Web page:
A magnetometric sensitivity in the femto-Tesla range has been demonstrated using SQUID (superconducting quantum interference device) magnetometers for the readout of the precessing 3He spins . However, the required cryogenic infrastructure is a severe obstacle for operating these magnetometers under the experimental conditions of an EDM experiment (vacuum, high voltage, stabilized temperature, exclusive use of nonmagnetic materials). As shown for the first time by Cohen-Tannoudji et al.  in 1967 optically pumped alkali (Rb) magnetometers are a promising alternative for the readout of the 3He precession signal. Based on the expertise with optically pumped Cs magnetometers (CsOPMs) gained in the ongoing phase of the PSI-nEDM experiment, we plan to deploy a CsOPM-based, rather than a SQUID-based detection of the 3He FID signal. The CsOPM are developed by the Fribourg Atomic Physics group (FRAP) -, member of the nEDM collaboration at PSI. The polarizer unit necessary for spin polarization of the 3He gas was built at the Johannes Gutenberg University (JoGu), Mainz, and is described in detail below.
During nEDM measurement, 3He at a pressure of 1 mbar will be polarized in an ultra-compact and transportable polarizer unit (UCPU) outside the n2EDM chamber in a field of 1 Gauss. The gas is then compressed to a pressure of ≈ 100 mbar and stored in low-relaxation glass cell. The whole UCPU is enclosed in a mu-metal cylinder to provide shielding from environmental fields and to allow generation of a homogeneous magnetic field by an internal cylindrical coil. Upon request, the compressed and polarized 3He in the storage cell will be transferred into the magnetometer vessels through a polytetrafluoroethylene (PTFE) tube surrounded by coils producing a suitable magnetic holding and guiding field on the order of 1 to 200 μ T.
The magnetometer vessels will be two flat cylindrical glass cells mounted inside the n2EDM vacuum tank, above and below (top, bottom) the neutron spin precession chamber, respectively (Figure 1). Since both magnetometer cells are traversed by almost the same magnetic flux as the UCN chambers, the average value of frequency measurements ωHe=(ωt,He+ωb,He)/2 yields a best guess for the neutron spin precession frequency ωn=(γn/γHe)ωHe, while the frequency difference determines the magnetic field gradient ∂|B|/∂ z=(ωt,He−ωb,He)/(γHe·Δ z) to a high precision. Here, Δ z is the distance between the centers of gravity of the upper and lower magnetometer vessel, ωt,He and ωb,He are the free spin precession frequencies of the 3He in the top and bottom magnetometer vessels, respectively, and γHe is the 3He gyromagnetic ratio.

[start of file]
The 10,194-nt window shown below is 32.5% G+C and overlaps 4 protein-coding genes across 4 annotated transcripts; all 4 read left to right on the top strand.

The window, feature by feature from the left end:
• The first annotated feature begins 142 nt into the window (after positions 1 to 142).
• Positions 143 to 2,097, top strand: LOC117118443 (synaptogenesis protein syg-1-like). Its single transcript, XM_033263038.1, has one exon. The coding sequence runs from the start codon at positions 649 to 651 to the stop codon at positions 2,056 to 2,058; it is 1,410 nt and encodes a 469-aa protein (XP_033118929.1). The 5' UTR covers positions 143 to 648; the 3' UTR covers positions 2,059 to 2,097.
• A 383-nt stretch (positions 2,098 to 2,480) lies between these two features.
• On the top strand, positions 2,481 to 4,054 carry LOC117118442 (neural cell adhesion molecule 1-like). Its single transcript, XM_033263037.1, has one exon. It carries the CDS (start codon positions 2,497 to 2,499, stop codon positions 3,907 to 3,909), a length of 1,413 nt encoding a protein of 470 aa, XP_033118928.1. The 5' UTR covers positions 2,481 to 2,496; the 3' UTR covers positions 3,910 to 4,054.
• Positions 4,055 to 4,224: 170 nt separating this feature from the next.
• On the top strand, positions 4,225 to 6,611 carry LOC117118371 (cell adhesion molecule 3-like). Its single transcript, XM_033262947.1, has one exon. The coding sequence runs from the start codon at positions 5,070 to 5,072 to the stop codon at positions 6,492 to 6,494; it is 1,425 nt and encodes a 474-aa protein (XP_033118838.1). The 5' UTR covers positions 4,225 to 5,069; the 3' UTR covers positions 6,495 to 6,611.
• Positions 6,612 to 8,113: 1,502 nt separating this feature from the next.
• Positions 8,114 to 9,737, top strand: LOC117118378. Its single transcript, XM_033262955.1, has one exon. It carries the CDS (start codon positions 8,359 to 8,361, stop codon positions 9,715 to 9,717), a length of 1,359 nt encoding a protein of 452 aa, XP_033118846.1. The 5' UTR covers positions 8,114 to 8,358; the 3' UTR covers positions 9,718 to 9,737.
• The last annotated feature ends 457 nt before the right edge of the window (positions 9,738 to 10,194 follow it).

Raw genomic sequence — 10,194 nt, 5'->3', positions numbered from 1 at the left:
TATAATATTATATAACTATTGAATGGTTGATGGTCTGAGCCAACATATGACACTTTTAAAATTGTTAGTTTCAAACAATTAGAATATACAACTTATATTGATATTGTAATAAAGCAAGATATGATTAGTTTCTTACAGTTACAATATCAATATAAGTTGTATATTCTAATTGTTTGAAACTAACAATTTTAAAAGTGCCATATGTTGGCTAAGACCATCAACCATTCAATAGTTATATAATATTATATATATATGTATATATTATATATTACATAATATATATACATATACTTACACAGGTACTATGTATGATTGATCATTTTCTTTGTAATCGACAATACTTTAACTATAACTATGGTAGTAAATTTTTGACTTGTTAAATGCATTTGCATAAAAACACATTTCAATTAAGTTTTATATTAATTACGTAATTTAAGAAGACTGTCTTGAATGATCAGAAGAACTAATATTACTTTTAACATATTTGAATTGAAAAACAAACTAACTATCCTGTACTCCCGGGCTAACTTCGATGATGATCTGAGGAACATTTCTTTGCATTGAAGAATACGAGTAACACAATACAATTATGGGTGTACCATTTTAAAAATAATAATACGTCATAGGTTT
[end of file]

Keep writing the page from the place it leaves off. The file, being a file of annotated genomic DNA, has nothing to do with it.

The 3He FID is started by applying a π/2 spin-flip pulse. The long coherence time of the 3He FID signal, which strongly depends on the absolute magnetic field gradients (∼ 20 pT/cm), the magnetometer cell material, the size of the magnetometer vessels as well as the 3He pressure (p∼mbar), reaches the order of one hour under the typical operating conditions of the EDM apparatus. Assuming a typical Ramsey cycle time for the ultracold neutrons of ≈ 200 s, it is thus possible to run 2–3 Ramey cycles with a single 3He filling without significant decay of the 3He FID signal amplitude. After these cycles the partly relaxed 3He will be pumped out, eventually recovered  and replaced by freshly polarized gas that has been prepared by the UCPU during the Ramsey cycles. This procedure will require the UCPU to deliver freshly polarized 3He gas every 10 to 15 min in order to ensure a high signal to noise ratio (SNR) of the recorded spin precession signal. A quasi-continuous operation of the 3He magnetometer will thus be possible.
Results and discussion
3He/Cs magnetometer test facility
A dedicated test facility was installed at the JoGu in order to construct and test the proposed 3He/Cs magnetometer system. As main part of this facility, a cylindrical four layer mu-metal shield (MS)  with magnetic shielding factors of 100 (longitudinal) and 1000 (transverse) was adapted to the requirements imposed by the 3He FID studies. In order to lower existing magnetic field gradients and to record the 3He FID signal, the innermost mu-metal cylinder (610 mm diameter, 1300 mm length) was equipped with a magnetic coil system (solenoid and cosine-theta coil) providing magnetic fields parallel and perpendicular to the cylinder axis. The coils were wound on a double-walled cardboard cylinder which was then covered with five layers of Metglas . With these arrangements, magnetic field gradients of 150 to 350 pT/cm could be achieved in the longitudinal direction. For the transverse field gradients, values in range of 350 to 450 pT/cm were determined. Within this magnetic environment two basic types of experiments have been performed:
- FID detection of in-situ polarized 3He in a small cell, and